Rahul Gandhi gets a lesson in history as speech on Pakistan and China misses facts

The Congress leader flayed the Modi government saying that it brought Pakistan and China together

Rahul Gandhi is yet to come to terms with India’s foreign policy. It is high time someone tells him that he would need to do a bit of reading before speaking on India and the world at least in Parliament. Speaking at an election campaign is a different cup of tea altogether. But when it comes to speeches made in Parliament, the Congress leader would have to do a bit of research.

Rahul Gandhi ran into trouble while participating in the debate on the motion of thanks on the President’s address in the Lok Sabha. Through the course of his speech, the Congress MP from Kerala’s Wayanad, lambasted the Union government and accused Prime Minister Modi for bringing Pakistan and China together.

Terming this as the “single biggest crime that you could commit against the people of India”, Rahul Gandhi went on to say that Indian has always strived to keep Pakistan and China separate. But the Modi government has brought the two nations together, he ridiculed.

Pakistan and China reference not fully accurate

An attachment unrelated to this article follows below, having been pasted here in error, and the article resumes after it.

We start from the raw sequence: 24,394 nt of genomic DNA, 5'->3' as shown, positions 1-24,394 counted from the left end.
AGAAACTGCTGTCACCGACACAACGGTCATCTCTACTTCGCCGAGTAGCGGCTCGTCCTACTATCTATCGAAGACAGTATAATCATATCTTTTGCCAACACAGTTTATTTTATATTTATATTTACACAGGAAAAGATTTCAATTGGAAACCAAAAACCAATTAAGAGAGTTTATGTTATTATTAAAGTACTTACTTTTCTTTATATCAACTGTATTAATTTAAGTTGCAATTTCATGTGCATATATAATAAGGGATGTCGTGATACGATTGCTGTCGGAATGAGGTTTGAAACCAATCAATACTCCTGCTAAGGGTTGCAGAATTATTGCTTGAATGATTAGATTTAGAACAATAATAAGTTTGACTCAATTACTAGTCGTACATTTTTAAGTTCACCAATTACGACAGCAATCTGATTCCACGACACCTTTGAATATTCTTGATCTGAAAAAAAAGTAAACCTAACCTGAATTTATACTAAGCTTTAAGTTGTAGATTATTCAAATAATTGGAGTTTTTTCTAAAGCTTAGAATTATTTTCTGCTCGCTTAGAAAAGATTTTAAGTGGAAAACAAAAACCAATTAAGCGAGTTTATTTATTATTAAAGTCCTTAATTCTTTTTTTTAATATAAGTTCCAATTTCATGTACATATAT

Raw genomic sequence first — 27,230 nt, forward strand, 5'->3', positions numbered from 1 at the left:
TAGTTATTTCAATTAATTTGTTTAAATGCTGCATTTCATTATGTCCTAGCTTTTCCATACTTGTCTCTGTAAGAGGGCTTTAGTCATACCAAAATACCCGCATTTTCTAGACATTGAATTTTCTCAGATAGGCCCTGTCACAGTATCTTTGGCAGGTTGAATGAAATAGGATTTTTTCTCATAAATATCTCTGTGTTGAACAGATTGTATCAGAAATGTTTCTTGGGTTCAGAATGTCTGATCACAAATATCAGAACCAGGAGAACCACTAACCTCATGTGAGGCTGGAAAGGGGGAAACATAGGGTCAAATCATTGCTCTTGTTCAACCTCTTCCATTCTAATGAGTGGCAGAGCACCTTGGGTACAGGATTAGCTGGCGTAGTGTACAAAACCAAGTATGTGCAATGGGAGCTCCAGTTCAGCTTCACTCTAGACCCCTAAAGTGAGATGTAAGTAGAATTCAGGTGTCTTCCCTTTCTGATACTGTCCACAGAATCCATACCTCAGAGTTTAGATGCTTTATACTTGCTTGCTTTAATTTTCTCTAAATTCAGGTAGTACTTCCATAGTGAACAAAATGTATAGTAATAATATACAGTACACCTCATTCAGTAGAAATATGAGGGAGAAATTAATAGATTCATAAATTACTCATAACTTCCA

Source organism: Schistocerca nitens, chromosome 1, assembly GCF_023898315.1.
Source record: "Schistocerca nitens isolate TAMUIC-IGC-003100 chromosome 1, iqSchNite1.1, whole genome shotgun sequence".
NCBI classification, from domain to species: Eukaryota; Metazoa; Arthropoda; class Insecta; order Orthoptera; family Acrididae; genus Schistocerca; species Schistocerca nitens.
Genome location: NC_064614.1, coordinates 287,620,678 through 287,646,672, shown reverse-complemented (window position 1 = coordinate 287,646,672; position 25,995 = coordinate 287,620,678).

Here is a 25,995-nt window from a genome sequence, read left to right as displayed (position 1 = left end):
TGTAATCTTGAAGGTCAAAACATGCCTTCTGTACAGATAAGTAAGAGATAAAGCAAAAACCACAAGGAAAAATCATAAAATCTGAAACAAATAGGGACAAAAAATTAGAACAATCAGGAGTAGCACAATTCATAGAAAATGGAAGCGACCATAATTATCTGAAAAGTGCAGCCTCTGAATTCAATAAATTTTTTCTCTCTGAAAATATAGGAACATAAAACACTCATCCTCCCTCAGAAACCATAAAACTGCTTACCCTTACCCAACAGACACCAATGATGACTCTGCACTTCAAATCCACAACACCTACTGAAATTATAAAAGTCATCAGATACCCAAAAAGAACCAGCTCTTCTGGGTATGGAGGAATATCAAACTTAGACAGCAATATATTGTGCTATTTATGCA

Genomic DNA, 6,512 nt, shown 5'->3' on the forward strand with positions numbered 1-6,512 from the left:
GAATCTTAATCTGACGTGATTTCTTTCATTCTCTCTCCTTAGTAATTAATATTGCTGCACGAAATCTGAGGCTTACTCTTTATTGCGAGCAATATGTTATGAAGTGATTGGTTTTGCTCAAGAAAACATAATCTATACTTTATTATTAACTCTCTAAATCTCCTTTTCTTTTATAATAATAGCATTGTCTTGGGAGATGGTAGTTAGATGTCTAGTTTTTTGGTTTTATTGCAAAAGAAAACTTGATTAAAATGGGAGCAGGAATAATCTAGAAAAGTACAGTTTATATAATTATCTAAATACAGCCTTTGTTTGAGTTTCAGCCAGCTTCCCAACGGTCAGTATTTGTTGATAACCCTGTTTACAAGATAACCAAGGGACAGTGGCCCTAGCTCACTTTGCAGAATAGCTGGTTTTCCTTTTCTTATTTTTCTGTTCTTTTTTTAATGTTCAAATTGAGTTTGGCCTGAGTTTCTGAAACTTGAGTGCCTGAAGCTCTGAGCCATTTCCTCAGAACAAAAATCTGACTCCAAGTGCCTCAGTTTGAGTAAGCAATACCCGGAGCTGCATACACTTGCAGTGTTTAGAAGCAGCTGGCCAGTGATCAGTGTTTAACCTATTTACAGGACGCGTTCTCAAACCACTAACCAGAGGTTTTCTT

BJP, which is part of the ruling NDA alliance, soon launched itself on an attack mode, lambasting Rahul Gandhi’s lack of understanding of India’s history. As the issue spilled out of Parliament, Rahul Gandhi saw his folly being discussed in public. Former external affairs minister K Natwar Singh, while stating that Rahul’s words were not fully accurate, said that China and Pakistan had been close allies since the 1960s.

As if adding salt to wound, former diplomat Kanwal Sibal also clarified that China-Pakistan camaraderie had begun much before the BJP came to power in India. Pointing out that China-Pakistan saw an opportunity to strengthen their relations after the 1962 conflict, he added the two Asian nations have collaborated in nuclear sector too. Kanwal Sibal is Congress leader Kapil Sibal’s brother.

US refuses to endorse Rahul words

As if that wasn’t enough, the United States also stated that it would not endorse Rahul Gandhi’s comment in Parliament on India’s foreign policy.

Foreign policy issues need a bit of knowledge in history, before speeches are made on the topic. The furore such speeches would trigger isn’t something that needs to be ignored.  In an otherwise show of great oratory, Rahul Gandhi did try to instil sense on the Modi government for their ‘wrong’ doings.  But then the Pakistan-China topic went haywire.

Distorted and confusing comments, that too coming from the man who supposedly leads the grand old party of India, are not welcome. They would just end up embarrassing the party and the country on a global scale.

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